Hindu festival cheer rings diabetes alarm for Indians

October 12, 2011

(A salesman carries pastries in a bakery shop in the northern Indian ciy of Amritsar May 11, 2010/Yasir Iqbal)

It’s festival season in India, with the celebrations providing a perfect opportunity for family outings, late-night parties and customary feasting on sweets. But health experts warn that the festivities, coupled with genetic predisposition and lifestyle changes brought about by the increasing prosperity of the middle class, is contributing to the country being called the world’s “diabetes capital,” with the highest number of diabetics in any nation.

The string of festivals, starting with Durga Puja and Dussehra and ending with Diwali, take place in accordance with the Hindu calendar and the dates change every year. The first two were on Oct 6 and Diwali falls on Oct 26 this year.

“For the next one month or so, it is all either festivals or outings,” says Anoop Misra, chairman at New Delhi’s Fortis-C-DOC, Center of Excellence for Diabetes, Metabolic Diseases and Endocrinology. “During this time, the rate of obesity goes up, sugar control of established diabetics goes down and those who are predisposed to develop diabetes also show diabetes.”

Festivals in India are synonymous with eating and gifting sweets, and most food and confectionery shops are decked with an assortment of goodies in colorful wrappings meant for traditional presents. Two all-time favorites are rasgullas, a soft, spongy ball made from cottage cheese, and the conch-shaped samdesh, made from jaggery. A popular holiday treat is milk-based kaju barfi.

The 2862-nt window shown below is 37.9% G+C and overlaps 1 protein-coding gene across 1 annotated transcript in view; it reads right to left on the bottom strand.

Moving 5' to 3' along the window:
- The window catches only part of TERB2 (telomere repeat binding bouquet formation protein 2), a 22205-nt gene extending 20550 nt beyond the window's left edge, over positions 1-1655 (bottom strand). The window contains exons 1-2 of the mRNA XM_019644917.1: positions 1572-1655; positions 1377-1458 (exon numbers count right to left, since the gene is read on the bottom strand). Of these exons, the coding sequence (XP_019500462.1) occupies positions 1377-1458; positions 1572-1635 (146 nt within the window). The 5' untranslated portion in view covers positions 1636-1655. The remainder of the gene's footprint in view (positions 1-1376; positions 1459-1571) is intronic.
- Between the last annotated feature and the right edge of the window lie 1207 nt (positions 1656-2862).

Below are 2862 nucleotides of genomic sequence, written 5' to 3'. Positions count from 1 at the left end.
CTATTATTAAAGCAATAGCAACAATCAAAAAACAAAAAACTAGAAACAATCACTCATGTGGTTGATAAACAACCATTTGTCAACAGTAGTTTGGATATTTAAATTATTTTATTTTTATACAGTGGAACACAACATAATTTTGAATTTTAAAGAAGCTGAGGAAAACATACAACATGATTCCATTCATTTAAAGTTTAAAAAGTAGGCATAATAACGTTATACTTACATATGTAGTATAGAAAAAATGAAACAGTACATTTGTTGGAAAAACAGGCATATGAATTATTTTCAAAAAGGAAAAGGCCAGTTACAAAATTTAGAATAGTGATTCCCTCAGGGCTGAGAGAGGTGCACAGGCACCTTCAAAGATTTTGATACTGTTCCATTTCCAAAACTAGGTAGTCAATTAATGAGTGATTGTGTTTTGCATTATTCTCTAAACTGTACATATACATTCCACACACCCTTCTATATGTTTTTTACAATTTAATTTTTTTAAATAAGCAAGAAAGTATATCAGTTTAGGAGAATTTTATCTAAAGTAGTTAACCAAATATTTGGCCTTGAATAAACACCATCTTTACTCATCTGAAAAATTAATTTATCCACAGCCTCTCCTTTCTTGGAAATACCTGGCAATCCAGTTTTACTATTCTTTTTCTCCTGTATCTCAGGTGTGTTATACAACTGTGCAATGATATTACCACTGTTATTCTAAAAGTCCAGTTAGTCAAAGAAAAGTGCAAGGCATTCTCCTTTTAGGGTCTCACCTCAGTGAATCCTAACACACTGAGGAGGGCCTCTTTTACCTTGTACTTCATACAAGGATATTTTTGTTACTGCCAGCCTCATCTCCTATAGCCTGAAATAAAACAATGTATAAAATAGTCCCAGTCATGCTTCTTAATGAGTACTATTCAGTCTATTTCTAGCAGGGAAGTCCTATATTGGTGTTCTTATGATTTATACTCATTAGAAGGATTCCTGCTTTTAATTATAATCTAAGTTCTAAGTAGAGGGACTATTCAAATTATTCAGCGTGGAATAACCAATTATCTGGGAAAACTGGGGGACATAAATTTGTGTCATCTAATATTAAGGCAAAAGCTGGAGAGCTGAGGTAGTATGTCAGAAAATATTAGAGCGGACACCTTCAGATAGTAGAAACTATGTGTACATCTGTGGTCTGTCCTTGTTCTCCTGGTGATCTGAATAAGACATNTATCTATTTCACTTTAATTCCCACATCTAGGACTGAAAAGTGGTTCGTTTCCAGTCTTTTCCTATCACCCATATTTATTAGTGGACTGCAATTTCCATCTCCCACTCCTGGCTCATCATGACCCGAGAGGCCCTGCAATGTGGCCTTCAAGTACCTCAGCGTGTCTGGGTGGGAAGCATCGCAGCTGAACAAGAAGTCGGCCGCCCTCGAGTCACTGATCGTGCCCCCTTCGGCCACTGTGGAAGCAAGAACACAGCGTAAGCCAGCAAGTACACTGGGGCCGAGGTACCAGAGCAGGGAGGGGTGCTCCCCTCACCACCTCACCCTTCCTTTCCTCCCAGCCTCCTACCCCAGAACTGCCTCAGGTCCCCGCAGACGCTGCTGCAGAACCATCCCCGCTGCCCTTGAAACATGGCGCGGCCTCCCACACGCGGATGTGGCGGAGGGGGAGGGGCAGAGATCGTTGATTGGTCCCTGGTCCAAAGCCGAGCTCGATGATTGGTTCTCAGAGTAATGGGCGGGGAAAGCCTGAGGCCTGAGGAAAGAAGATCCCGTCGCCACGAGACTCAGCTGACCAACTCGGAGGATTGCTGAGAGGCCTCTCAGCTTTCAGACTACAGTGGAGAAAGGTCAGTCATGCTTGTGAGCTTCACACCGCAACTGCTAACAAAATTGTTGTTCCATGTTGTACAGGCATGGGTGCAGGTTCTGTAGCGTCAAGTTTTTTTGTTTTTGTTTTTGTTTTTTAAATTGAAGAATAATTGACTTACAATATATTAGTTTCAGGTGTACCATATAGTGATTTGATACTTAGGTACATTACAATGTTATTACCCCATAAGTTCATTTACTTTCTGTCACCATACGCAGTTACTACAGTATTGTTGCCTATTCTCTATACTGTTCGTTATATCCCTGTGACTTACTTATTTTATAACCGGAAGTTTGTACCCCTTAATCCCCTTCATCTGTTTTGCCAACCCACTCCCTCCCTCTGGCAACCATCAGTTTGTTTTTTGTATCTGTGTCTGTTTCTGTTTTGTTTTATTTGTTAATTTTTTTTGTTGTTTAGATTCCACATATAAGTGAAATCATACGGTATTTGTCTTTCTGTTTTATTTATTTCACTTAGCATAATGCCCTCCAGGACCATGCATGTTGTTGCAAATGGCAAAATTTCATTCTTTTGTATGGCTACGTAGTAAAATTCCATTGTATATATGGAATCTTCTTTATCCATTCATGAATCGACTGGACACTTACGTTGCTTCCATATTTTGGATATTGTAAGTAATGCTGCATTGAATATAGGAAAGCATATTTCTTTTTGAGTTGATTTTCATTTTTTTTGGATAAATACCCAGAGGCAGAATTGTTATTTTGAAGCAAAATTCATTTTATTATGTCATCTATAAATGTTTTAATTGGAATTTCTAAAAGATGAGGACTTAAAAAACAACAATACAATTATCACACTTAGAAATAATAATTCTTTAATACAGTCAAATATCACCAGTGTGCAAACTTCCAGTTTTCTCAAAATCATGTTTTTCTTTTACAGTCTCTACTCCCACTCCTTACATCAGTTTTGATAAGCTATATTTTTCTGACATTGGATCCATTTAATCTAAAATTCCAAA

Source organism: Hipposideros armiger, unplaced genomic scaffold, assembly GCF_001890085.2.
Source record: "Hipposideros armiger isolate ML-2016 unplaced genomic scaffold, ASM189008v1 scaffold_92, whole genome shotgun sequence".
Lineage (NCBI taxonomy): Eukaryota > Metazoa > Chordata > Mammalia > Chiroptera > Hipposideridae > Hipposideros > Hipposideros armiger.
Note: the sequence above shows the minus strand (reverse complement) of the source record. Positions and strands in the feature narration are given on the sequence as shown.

(A worker carries sweets inside a sweets-making factory in Agartala, capital of India's northeastern state of Tripura, September 9, 2010/Jayanta Dey)

But experts warn the festival fun — and, not least, the culture of sweet-eating that peaks then — can help trigger long-term health problems, with diabetes only the start. The disease is characterized by high levels of sugar in the blood and can lead to more serious complications such as heart disease and stroke, damage to the kidneys or nerves, and blindness.

But the culture of consuming sweets is hard to shake off, especially during festivals. “Everybody (in India) has a sweet tooth, including me,” said Ramachandran, a man in his 50s polishing off a plate of sweets at a New Delhi restaurant. “(Diabetes) is not because of sweets. It’s because people are too lazy (to exercise),” he added.


via Read the full story by David Lalmalsawms here.


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